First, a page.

I have to say a huge thank you to Dublin Civic Trust and all of those involved in Dublin Garden Squares Day yesterday for an absolutely fantastic and informative day.
Mountjoy Square Architectural Walk
I started the day at the Mountjoy Square Architectural Walk which was given by Karin O’Flanagan who graciously allowed us in and around her beautiful home at 54 Mountjoy Square. Karin has kept this building in amazing condition and she rents out the beautiful Oval room as self catering guest accomodation. I’d highly recommend staying there for anyone who wants to soak up the history of the city – what better way than to stay in what would originally have been the family parlour of one of the Georgian houses on Dublin’s only perfectly designed Garden square. The apartment is fully self catering with a kitchen, bathroom and an adorable loft style bedroom area. Not only will you be getting the chance to experience Georgian living first hand but you will also be contributing to the survival and revival of these stunning houses! Check out the photos and further information on booking at Airbnb.com
Karin took us around the square explaining the details of all of the houses and each of their particularities with such charm and interest despite the constant threat of rain. Next Bernadette took over and brought us into the interior of two further Georgian houses on the square, the second of which is her home – a stunning apartment on the second floor. Bernadette and her husband consider themselves as custodians of the apartment whose lounge is just about one of the most stunning rooms I have ever been in. A perfect square in shape, the plasterwork on the ceiling is exquisit and yet the entire apartment really feels like a home without loosing any modern conveniences. It is an excellent example of living in the 21st century while still keeping the elegance and grandure of the 19th century. Bernadette also rents out the basement apartment in her building to help with the upkeep of the building so check it out at Airbnb.com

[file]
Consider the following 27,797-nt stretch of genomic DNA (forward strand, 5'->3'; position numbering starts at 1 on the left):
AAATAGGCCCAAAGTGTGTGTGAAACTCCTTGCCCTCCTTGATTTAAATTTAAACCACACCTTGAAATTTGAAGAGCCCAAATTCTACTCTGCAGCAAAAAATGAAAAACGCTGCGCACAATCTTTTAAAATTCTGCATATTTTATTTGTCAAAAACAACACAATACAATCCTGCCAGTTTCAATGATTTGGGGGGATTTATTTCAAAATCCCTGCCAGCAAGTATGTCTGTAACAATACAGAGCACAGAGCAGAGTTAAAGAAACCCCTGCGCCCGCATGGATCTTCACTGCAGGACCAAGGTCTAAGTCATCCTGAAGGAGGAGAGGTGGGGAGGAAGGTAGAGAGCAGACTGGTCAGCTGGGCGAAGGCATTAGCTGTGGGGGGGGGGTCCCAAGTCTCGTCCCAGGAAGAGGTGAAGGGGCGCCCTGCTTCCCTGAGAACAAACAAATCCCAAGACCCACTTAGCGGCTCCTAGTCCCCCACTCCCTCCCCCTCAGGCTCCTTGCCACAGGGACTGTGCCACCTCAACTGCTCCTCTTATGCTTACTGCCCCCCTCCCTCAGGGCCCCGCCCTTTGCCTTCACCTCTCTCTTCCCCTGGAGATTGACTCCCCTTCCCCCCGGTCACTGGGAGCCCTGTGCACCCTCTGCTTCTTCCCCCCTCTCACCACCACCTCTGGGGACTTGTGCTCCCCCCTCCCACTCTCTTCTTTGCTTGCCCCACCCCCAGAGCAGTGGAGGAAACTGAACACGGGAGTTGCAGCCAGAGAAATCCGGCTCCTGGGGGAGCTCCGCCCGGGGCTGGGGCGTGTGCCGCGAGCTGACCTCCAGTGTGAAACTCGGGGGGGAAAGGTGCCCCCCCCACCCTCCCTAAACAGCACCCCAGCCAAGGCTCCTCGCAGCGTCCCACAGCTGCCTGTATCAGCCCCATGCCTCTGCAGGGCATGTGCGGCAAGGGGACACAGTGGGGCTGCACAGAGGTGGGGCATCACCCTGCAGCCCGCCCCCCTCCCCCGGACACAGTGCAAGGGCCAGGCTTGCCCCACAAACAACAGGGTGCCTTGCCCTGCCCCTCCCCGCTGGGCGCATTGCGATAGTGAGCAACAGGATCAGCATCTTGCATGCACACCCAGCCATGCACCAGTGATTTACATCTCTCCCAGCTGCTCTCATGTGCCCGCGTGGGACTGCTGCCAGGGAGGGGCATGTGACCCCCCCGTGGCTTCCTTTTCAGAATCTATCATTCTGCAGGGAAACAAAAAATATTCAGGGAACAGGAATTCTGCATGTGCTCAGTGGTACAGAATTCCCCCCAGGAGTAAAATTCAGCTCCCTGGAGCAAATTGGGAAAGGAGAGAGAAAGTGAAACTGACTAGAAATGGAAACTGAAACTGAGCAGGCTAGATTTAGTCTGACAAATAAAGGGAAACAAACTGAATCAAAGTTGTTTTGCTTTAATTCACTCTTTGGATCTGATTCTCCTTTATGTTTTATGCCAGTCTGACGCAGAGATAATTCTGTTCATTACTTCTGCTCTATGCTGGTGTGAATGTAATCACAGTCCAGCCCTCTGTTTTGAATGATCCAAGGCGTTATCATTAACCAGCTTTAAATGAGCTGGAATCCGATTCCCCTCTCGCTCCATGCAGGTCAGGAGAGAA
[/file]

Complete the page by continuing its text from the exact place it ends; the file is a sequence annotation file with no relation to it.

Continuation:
Iveagh Gardens Architectural Tour
As is the case on most Irish get togethers I was fortunate to meet another lovely girl – Maria and we both trotted off to the next of the days available walks – The Iveagh Gardens as given by Donal Raynor of the Office of Public Works. Donal took us around the park giving us a tour of the grounds, how is was back in the day when it was owned by Desmond Guinness and how it has changed and been restored over the years. The highlight of the tour was being taken along the back of the huge cascading waterfall that overlooks the park with the stunning infinity pool effect.
Last stop of the day was the Fitzwilliam Square Architectural Walking tour by Graham Hickey of Dublin Civic Trust and were we in for a treat. For two hours Graham took us through the history of the Georgian era, explained why and how the Georgian Squares were formed, gave us indepth explainations of details like pointing and how glass was made in the Georgian and Victorian eras. He also took us around the back of the square to learn more about the mews entrance to the buildings. The rain wasn’t kind but Graham kept going despite it thankfully. I had never been in Fitzwilliam Square’s garden which is very sweet and was surprised to learn that the gardens were not supposed to be closed in by trees but more form a vista for the houses around the square.
It was an incredible day which was made possible by the generosity and passion of all of those who gave their time to organise and host the events for free. Times are hard and every penny must be accounted for but it is a shame that many of these buildings are being left go to ruin by unscrupulous owners who either leave them to rot as they collect crazy rents for poor living conditions or those who let the buildings crumble and ignore their existence as their value has fallen. Mercyfully, thanks to the extreme efforts of a few ordinary individuals who put every penny and more of what they own into restoring and preserving these houses and others dedicate all of their time and knowledge, Georgian Dublin and our history might have some chance of survival. How trivially we treat our heritage is a genuine shame but hopefully a consequence of these tours will be increased awareness and fingers crossed – increased funding and support.